About IR
Author instructions
Author index
Subject index
Valid XHTML 1.0!

Wysocki, R.K. and DeMichiell, R.L. Managing information across the enterprise. New York: John Wiley, 1997. 372pp. ISBN 0-471-12719-1 [Price not given.]

The introduction to this book defines its intention but, at the same time, demonstrates the tension between information and information technology. The following quotation (the emphases are mine) demonstrate a not very subtle shift from information to information technology:

The purpose of this book is to provide a solid foundation for the student in the concepts and principles of managing information across the enterprise. In doing so we bring to the surface the basic premise that information is a corporate resource and is the simultaneous responsibility of everyone in the enterprise. The technology belongs to everyone and everyone has a role in exploiting it for business value. [p. iv]

In fact, the book is primarily concerned with the technology, with chapters on such topics as, Acquiring and managing computer resources, Linking information technology to business functions, Systems development methodology, Information technology at the end user level and The support role of information technology. There is not even an index entry for information management and wherever the term appears, it is quickly followed by an indication that the authors are referring to information systems management. For example, under the heading MODELS OF INFORMATION MANAGEMENT [p. 39] the text actually deals with information systems.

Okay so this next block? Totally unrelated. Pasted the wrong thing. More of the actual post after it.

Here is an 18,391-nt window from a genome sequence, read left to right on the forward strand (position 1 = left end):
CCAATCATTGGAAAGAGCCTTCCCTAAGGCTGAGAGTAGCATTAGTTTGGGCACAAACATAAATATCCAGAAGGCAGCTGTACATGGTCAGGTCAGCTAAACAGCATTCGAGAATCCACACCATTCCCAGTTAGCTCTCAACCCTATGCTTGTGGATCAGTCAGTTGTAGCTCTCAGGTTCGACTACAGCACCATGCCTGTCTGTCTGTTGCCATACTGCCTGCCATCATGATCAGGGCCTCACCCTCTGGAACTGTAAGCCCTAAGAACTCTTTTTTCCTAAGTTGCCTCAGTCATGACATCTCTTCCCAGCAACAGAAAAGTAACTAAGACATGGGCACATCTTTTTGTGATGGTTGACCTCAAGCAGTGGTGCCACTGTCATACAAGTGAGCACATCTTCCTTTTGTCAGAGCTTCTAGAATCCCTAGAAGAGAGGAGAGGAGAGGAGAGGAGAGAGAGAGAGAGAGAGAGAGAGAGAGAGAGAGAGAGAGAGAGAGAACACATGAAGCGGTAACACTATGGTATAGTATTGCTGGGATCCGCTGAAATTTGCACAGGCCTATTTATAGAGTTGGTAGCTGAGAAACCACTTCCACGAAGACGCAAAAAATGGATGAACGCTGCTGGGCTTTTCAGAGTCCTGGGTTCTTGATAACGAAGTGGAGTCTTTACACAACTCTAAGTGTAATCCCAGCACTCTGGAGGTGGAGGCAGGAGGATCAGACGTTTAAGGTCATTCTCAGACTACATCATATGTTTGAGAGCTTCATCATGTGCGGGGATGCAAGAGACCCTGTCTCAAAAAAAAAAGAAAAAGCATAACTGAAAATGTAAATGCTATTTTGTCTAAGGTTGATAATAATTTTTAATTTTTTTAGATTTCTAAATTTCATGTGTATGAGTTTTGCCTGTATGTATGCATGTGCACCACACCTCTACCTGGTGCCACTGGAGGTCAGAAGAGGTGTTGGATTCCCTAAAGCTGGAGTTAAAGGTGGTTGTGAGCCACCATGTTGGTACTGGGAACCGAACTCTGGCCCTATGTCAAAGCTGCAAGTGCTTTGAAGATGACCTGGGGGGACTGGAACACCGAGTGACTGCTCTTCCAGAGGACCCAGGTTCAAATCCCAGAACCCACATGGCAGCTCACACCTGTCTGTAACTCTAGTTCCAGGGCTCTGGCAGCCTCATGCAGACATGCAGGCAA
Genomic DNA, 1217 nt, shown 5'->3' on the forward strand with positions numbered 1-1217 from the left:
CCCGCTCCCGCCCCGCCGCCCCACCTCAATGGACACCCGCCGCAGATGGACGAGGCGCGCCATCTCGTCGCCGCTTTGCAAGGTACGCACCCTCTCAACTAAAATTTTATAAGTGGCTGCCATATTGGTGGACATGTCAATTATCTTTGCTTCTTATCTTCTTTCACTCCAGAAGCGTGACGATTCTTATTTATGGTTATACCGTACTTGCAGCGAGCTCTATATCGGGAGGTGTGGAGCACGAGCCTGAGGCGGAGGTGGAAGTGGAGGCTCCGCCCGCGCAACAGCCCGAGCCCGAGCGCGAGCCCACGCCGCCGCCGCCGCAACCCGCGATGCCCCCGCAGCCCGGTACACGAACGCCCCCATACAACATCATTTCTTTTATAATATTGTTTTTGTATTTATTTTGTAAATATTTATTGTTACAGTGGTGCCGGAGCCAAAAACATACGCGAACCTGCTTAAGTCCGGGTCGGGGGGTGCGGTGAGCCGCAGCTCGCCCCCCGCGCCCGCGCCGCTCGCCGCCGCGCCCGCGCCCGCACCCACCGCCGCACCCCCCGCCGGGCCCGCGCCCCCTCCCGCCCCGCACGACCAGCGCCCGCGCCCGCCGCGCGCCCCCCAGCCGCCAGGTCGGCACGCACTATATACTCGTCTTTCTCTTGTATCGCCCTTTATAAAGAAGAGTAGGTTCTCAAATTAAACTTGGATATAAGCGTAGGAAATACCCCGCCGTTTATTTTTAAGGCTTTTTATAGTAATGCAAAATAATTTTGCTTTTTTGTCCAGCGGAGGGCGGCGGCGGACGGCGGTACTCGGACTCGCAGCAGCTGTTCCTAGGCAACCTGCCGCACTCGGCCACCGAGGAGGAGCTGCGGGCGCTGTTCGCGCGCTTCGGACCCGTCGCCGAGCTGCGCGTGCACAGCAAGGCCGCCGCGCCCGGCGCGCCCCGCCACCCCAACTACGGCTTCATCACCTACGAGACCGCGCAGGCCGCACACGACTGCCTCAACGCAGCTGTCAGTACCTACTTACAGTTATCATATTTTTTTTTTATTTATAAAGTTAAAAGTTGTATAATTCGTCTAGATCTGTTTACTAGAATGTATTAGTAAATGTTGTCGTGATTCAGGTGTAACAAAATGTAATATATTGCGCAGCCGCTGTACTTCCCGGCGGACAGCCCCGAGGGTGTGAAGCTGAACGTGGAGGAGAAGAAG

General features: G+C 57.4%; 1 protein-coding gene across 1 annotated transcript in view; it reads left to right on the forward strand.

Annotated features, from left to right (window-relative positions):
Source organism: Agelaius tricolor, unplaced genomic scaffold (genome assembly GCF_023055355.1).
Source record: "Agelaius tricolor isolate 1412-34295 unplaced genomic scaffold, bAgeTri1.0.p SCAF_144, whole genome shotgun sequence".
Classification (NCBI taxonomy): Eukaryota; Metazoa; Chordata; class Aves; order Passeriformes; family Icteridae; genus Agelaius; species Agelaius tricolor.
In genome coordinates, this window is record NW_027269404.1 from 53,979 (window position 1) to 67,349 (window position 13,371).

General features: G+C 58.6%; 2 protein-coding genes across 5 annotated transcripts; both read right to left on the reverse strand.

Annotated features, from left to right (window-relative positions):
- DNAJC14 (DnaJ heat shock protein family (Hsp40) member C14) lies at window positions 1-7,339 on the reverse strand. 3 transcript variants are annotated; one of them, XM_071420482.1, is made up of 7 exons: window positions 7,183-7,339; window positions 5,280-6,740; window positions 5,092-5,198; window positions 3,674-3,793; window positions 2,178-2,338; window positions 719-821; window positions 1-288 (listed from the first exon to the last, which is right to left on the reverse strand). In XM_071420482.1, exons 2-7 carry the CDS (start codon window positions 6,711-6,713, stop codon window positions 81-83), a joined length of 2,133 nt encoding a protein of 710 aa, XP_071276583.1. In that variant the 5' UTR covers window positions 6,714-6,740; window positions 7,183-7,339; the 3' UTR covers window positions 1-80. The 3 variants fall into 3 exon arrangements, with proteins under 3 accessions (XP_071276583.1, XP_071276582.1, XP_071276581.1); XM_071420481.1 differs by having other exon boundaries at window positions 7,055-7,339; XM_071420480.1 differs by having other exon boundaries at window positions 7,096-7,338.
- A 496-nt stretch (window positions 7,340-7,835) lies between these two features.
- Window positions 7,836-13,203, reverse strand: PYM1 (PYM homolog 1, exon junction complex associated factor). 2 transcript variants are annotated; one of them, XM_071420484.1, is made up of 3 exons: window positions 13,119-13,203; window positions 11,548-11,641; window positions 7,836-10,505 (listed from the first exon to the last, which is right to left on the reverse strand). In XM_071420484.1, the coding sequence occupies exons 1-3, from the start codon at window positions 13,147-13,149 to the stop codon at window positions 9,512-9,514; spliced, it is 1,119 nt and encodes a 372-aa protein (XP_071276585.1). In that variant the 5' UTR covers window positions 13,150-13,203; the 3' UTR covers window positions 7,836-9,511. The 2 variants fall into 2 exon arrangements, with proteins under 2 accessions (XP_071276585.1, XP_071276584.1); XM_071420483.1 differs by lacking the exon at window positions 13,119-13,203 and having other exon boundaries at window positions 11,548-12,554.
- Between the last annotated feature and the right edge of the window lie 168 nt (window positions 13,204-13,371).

In other words this is just another book about managing information technology in the enterprise. Even the idea of the 'information-enabled manager' turns out to be the old idea of the 'hybrid manager' in new clothes.

It would be wrong to damn this work on the grounds that its title is grossly misleading: under the title Managing information technology for business advantage, or something similar, its content would be viewed as highly relevant for the undergraduate curriculum in business management, or as a preliminary text for the new MBA student. The chapters are concluded by questions that ask the student to reflect upon what he or she has learnt in each chapter and a case study runs throughout the whole.

This book can be recommended for the undergraduate curriculum, but it will need to be very strongly supplemented if the student is to gain a full understanding even of the management of information technology in organizations.

Prof. Tom Wilson